The Zero Day Initiative, a vulnerability purchase program run by security firm TippingPoint, released data on the demographics of its freelance researchers on Thursday.
More than 600 researchers have submitted over 1,000 vulnerabilities to the program since it started two years ago. The initiative currently averages about 40 flaw submissions a month and typically accepts about 10 percent of the vulnerability research submitted. The flaw finders that work with TippingPoint, a subsidiary of 3Com, are usually in their 20s with only about 40 percent working in the security industry. The top five countries in which the researcher live are, in order, the U.S., the U.K., Germany, Brazil and India.
For the most part, the researchers claim to hold to a high standard of ethics, with only 10 percent of those surveyed saying they would sell a vulnerability to the underground for more money.
"A company already offered me to buy 0days for much more money but I declined this offer because I didn't know what they really wanted to do with that and at the end I don't think it will help to improve the security of the software industry," stated one researcher in the survey, according to ZDI.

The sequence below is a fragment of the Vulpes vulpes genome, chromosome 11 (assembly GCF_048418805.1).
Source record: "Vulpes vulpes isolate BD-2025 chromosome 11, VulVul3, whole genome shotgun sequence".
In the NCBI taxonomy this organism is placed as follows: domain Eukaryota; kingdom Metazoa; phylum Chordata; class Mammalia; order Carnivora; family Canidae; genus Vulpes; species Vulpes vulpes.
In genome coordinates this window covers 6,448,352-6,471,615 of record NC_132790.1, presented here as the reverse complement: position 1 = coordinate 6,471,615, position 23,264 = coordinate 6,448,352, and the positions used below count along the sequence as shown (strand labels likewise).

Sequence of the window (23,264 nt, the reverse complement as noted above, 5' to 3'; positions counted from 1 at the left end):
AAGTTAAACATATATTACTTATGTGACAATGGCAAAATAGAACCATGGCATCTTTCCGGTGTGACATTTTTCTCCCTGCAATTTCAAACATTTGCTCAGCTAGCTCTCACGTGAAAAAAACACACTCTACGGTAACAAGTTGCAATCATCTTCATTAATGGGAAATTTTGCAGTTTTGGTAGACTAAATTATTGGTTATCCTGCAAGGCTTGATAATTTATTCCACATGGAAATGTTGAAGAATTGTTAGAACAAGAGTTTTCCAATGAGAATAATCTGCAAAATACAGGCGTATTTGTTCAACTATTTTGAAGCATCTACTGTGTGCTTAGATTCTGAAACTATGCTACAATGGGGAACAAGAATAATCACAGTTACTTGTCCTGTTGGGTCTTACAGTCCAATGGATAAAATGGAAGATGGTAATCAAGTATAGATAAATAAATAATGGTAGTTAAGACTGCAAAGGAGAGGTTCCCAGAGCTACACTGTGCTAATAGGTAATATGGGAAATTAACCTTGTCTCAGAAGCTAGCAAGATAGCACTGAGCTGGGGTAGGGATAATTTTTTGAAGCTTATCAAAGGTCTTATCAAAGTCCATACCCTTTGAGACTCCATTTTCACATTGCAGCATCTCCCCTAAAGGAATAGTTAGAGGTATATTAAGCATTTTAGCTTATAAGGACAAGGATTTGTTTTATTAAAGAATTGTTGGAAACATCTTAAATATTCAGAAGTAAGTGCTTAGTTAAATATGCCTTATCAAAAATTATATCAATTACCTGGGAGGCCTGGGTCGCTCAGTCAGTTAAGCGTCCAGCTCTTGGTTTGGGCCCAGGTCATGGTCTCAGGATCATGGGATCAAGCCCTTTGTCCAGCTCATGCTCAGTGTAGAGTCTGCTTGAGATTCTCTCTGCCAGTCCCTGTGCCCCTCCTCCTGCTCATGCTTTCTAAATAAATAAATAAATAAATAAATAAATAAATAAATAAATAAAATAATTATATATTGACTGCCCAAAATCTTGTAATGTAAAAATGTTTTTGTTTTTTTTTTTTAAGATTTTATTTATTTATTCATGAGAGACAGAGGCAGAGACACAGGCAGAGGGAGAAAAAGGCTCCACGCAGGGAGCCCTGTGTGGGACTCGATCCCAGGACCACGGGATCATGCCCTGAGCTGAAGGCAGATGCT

Vulnerability buying programs have become more popular and less controversial since iDefense kicked off their Vulnerability Contributor Program in August 2002. While many researchers look to private buyers to get better prices, others like the vulnerability purchase programs because both TippingPoint and iDefense notify the software vendor and get the flaws fixed. The recent launch of the controversial WabiSabiLabi auction site for vulnerability information could mean that researchers might find better prices, but has also irked many flaw finders.
None of the researchers polled by TippingPoint's ZDI subsisted on their income from finding flaws, though some stated that their bounty from bug hunting was a significant boost to their income.
Posted by: Robert Lemos